Tony Earnshaw has spent most of his adult life in the finance sector but his love of both the theatre and poetry is long standing and draws from his childhood experiences and beyond spanning his career, family life and wide variety of interests.

Tony has used his writing skills within his local community for a number of years including writing the Millennium Revue, The Man That Gave The Year Its Number. Tony has been writing poetry for all of his adult life. He has had a number of poems published in magazines and has published three collections. He is a member of the Poetry Society, the British Haiku Society and Mole Valley Poets. In the Spring of 2009 he was runner up in the Birds on The Wire collection competition with a collection which included Wood Pigeons. In 2010, he won a best new writing award for his play 'The Door' and he continues to write for the theatre.

Poems by Tony Earnshaw

The children sang
The skies were blue
Olives /A human fate.


A place for beasts,
straw and muck more suited for their needs than those of man.
And yet, a stable was the place where God
to unveil his face.
Among the dirt and dung,
air heavy, light poor,
among the beasts, the greatest made himself the least,
the eternal framed himself in time,
with death, disease,
disgrace and crime.
Fettered to a single space, the son of God revealed his face.

C A Earnshaw

The children sang

The children sang, clapped their hands and danced,
Recited passages committed to memory, each with a moral stance
Avoid prostitution, don't take bribes, admonishing finger to the fore
As each child stepped back, another took the floor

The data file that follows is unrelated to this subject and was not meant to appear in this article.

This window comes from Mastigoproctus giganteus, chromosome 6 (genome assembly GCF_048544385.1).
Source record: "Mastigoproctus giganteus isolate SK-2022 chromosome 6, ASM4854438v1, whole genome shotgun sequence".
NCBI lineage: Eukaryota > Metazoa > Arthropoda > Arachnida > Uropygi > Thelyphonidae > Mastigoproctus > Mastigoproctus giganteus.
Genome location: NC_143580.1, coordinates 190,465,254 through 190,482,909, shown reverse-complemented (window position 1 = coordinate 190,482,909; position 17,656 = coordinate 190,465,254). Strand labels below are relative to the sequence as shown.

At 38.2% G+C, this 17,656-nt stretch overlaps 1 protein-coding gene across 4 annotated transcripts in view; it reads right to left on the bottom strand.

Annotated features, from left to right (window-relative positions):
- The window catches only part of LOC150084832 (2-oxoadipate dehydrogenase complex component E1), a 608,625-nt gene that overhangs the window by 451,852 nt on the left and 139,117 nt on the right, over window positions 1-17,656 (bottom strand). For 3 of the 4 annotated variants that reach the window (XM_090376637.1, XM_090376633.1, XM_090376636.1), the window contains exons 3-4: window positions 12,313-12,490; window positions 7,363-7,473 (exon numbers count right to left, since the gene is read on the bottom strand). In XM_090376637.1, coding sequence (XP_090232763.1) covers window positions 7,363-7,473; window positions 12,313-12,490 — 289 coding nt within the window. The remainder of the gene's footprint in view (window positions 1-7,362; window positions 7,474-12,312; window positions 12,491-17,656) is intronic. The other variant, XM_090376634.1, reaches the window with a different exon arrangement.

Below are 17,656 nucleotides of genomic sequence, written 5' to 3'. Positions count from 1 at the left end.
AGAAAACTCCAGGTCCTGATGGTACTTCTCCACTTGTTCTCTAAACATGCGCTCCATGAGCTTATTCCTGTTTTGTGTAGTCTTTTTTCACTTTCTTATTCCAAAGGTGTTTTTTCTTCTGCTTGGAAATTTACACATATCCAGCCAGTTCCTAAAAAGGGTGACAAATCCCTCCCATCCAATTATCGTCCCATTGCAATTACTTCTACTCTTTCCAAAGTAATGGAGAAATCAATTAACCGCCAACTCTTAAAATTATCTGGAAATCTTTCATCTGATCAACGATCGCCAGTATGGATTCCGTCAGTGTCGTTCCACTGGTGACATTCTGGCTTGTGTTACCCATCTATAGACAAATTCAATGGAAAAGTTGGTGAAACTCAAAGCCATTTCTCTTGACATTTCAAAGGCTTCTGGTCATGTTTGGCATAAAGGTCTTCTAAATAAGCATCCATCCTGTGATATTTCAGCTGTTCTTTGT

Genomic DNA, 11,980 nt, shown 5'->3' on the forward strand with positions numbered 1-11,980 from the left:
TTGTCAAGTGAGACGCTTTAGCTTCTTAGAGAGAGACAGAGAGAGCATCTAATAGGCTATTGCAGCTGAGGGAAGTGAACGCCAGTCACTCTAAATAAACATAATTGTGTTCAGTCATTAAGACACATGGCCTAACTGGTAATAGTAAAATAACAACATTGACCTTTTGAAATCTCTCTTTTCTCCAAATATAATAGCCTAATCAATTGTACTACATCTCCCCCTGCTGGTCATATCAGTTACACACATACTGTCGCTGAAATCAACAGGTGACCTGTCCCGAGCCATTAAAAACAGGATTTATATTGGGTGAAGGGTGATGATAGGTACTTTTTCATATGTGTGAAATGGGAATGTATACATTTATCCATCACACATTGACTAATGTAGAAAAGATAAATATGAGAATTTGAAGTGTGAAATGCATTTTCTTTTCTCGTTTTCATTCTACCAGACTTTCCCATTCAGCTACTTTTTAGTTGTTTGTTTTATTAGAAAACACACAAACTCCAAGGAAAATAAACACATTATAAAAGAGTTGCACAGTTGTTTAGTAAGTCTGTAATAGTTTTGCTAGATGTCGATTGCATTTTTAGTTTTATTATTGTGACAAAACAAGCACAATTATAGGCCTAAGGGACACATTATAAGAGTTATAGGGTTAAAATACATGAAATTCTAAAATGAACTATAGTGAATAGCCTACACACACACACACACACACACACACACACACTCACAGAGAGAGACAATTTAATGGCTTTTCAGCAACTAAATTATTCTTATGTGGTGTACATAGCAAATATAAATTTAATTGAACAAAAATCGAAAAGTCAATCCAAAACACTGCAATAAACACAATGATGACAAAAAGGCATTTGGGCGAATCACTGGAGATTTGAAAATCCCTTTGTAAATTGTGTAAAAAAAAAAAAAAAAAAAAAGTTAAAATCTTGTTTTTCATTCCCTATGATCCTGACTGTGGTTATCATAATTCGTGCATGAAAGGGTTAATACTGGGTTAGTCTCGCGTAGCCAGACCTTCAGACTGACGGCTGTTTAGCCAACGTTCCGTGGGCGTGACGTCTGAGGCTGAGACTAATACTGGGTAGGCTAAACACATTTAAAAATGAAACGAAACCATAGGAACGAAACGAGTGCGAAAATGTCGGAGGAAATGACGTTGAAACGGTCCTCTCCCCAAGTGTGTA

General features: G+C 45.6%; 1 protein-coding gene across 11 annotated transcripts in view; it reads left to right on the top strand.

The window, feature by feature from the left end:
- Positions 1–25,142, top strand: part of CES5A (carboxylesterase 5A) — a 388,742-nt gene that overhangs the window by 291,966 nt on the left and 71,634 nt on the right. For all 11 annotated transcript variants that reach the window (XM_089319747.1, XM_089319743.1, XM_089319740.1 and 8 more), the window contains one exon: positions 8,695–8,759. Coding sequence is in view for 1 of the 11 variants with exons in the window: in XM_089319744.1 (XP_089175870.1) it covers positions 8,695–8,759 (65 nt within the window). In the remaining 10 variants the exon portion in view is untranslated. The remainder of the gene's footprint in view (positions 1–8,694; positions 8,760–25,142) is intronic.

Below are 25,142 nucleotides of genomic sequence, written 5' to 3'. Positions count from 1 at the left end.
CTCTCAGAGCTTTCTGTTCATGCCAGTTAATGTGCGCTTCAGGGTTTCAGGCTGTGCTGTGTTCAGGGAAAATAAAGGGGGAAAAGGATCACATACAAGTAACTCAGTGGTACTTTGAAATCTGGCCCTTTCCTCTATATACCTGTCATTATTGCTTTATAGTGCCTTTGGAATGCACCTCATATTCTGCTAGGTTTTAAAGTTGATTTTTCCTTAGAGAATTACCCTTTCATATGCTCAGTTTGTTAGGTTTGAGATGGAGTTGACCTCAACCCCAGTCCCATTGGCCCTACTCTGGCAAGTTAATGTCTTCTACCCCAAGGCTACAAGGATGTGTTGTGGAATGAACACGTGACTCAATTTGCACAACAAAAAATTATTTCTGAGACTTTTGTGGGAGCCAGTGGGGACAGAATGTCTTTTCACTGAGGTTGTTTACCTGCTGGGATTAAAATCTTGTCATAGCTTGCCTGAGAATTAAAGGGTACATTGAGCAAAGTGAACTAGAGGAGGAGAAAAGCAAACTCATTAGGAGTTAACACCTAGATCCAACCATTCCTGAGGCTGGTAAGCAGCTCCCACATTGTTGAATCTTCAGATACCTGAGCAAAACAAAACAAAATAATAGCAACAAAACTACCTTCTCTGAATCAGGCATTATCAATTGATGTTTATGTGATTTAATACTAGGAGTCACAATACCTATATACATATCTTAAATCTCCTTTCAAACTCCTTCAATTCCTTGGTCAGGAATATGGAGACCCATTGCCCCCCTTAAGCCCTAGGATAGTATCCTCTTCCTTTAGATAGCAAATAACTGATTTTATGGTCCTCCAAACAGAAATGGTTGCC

Their eyes lit up, their faces beamed, as Navin got them jumping
Cheering now for India, now that was really something
Lined up in their uniforms while we milled around in ours
Less concerned than we were when the sunshine turned to showers

But the thing that really hit us was the beauty of their song
Their hands keeping the rhythm, their voices young and strong
All cyclists had abandoned now the table and the tent
The song finished, the teacher near, I asked him what it meant

The song, he told me, says 'AIDS kills everyone
Rich or poor, old or young, AIDS kill everyone'
A simple truth for Africa, taught through lilting song,
A threat for all these children, AIDS kills everyone

C A Earnshaw

The skies were blue

The skies were blue, the sun shone too,
When Stephen were a lad.
The winters cold, it always snowed,
and skating could be had
on Four Wents Pond,
where every frond and leaf was touched with white
till frozen through and turning blue
you went home for a bite.

The pretty girls would always smile,
when Stephen were a lad,
and made you think you had some style,
which couldn't be all bad.
They filled the room with cheap perfume and took your breath away,
when you put down your toys and found
some other games to play.

Oh we were indestructible,
when Stephen were a lad,
our hopes were incorruptible,
our passions were all mad.
We never hurt, we never cried,
and our memories never lied.
The skies were blue, the sun shone too,
when Stephen were a lad

C A Earnshaw


Happy to welcome
donors and visitors,
Turkanas are friendly
and greet us with dance.

And we're strangely humbled,
fish out of water,
happy and grateful
that we have the chance
to visit these people,
to gain some more insight
into the needs
of this arid land.

The answer is water,
drilling for water,
conserving water,